One of the most obvious devices crying out for a broadband connection is the humble digital camera. At the moment cameras are one step behind mobile phones in the it isn't possible to upload your photo directly once you have taken it (although some can handle a wifi connection). The question is are consumers going to pay a monthly fee to have their camera connected to the internet? Will they be able to choose from different providers? Perhaps we will end up paying a monthly fee for all of our devices (hopefully on an unlimited tariff).

Monday, 11 January 2010

Could Mobile Phones Support Economic Growth in Developing Countries?

At the recent CES 2010 show in Las Vegas Nokia's chief Olli-Pekka Kallasvuo suggested that mobile phones could help to improve the lives of those in developing countries. At first this statement seems a bit strange as we often think of mobile phones a a luxury rather than a necessity but it isn't perhaps as far-fetched as it might first seem. The suggestion is that mobile phones can benefit those who live in areas without the necessary infrastructure which we associate with a high quality of life.

40 percent of the world population don't have access to banking with micro-banking via mobile devices this figure could be greatly reduced. There is also the potential to increase literacy and eduction via mobile phones. Imagine if there had been an automated Tsunami warning system which updated people via mobile phones during the boxing day Tsunami of 2004. Imagine if families in remote rural location could be in contact with doctors instantly when someone fell ill.

I wont go into great detail here but one you start to think of mobile devices as mini-computers and a way of keeping in touch across great distances the possibilities are endless. The production costs of basic level phones are low and free SIM cards or pay as you go contracts offer a low cost option. The Skype Mobile on Three lets users communicate free of charge via VOIP so topping up isn't even an issue. The communication infrastructure in developing countries may be lacking but as they are currently the biggest growth market this is set to change.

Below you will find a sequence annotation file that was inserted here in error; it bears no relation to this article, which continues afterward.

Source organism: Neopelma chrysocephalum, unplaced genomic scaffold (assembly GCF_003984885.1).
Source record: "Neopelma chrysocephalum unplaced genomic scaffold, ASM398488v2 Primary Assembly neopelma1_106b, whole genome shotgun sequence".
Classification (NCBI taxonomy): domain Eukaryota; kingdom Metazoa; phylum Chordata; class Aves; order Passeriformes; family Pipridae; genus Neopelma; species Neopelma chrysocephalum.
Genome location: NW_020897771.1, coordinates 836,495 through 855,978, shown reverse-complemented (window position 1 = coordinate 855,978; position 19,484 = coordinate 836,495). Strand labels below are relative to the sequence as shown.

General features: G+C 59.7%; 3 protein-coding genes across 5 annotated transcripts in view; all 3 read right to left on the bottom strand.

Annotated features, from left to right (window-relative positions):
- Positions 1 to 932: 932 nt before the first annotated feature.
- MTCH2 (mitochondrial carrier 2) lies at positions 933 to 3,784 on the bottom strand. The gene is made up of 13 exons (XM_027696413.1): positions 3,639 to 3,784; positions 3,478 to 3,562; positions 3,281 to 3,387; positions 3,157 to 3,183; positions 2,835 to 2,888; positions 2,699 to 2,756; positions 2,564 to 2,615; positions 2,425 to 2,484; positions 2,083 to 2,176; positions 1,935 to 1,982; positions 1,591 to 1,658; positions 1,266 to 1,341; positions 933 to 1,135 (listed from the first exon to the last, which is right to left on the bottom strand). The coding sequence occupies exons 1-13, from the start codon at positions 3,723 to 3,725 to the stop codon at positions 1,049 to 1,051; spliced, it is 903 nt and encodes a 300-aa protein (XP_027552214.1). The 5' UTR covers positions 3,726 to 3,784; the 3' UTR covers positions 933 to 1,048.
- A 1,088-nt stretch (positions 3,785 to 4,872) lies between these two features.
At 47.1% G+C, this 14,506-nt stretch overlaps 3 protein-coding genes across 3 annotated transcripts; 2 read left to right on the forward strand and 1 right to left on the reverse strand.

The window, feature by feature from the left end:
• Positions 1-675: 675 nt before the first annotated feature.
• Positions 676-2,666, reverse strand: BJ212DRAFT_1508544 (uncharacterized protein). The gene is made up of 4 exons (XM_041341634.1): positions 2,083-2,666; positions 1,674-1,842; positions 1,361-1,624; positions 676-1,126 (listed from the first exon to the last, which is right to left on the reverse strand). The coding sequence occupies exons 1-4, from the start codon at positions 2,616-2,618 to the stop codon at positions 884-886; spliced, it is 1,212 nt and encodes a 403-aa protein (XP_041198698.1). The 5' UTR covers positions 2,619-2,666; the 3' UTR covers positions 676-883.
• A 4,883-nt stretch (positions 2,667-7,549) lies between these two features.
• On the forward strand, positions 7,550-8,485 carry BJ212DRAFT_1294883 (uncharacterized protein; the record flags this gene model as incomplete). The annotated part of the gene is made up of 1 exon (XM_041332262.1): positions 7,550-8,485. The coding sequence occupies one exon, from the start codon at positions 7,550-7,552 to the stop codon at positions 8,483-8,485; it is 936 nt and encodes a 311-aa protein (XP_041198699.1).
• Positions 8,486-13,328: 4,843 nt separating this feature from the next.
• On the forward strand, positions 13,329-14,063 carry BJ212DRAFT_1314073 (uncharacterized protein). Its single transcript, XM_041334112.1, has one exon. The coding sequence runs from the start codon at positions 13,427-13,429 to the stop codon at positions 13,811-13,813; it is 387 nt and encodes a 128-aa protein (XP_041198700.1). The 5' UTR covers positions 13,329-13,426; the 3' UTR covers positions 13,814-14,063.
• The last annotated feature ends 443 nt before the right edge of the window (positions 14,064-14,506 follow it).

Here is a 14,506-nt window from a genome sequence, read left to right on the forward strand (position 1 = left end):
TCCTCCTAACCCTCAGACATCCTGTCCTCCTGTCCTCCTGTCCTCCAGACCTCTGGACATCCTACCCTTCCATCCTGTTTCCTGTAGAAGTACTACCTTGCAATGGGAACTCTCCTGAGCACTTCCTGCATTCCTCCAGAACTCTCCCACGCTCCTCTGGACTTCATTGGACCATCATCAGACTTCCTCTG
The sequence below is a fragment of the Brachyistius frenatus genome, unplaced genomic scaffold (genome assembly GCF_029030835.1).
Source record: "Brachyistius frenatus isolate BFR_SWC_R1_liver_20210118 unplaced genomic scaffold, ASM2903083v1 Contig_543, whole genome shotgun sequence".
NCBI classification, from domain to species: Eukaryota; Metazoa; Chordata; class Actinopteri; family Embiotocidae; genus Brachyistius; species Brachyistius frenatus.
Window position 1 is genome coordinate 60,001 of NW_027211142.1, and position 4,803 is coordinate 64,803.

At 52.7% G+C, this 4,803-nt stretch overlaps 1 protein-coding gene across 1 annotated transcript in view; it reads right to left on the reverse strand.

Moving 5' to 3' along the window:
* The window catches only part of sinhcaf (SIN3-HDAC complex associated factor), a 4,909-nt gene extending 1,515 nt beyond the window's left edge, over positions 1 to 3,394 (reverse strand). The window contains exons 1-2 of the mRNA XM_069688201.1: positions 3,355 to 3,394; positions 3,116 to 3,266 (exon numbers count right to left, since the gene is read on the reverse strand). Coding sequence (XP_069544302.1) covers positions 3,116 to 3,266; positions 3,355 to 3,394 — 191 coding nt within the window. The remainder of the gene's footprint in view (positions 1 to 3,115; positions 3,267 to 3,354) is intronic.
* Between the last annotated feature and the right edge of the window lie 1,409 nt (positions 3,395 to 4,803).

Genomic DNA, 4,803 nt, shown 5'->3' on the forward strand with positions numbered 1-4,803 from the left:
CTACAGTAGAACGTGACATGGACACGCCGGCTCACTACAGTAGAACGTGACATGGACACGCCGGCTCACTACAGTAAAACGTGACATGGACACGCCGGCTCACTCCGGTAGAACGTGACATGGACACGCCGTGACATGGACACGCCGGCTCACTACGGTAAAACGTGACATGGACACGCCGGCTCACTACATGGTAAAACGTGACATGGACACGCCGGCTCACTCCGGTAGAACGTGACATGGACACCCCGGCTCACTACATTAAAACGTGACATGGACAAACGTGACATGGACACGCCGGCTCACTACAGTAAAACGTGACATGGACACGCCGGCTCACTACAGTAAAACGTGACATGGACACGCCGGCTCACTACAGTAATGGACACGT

Thursday, 7 January 2010

Just What I Don't Need: A Dishwaser Proof Mobile Phone

Most mobile phones are at least a bit waterproof as you will know if you have ever made a phone call in the rain. Some phones can even survive falling in a river (or more often a pint of beer) as long as you don't turn them on until they have dried out. Now there is a new phone which can supposedly survive inside a dishwasher.

Quite why you would need to put your phone in the dishwasher is not clear but the latest handset by Seal Shield can cope if you chuck it in there for fun. Seal Shield specialize in making things waterproof including keyboards, TV remotes and (presumably computer) mice. The phone was launched at CES 2010 (the Consumer Electronics Show).

The cell phone is attractive in a rugged adventurous kind of way (like me) and is clearly built to throw around and drop in puddles. It is similar looking to the Sonim XP1and will probably appeal to a similar demographic. A spokesman for Seal Shield suggested that the washable gadget is ideal for the germophobic as it can be easily washed.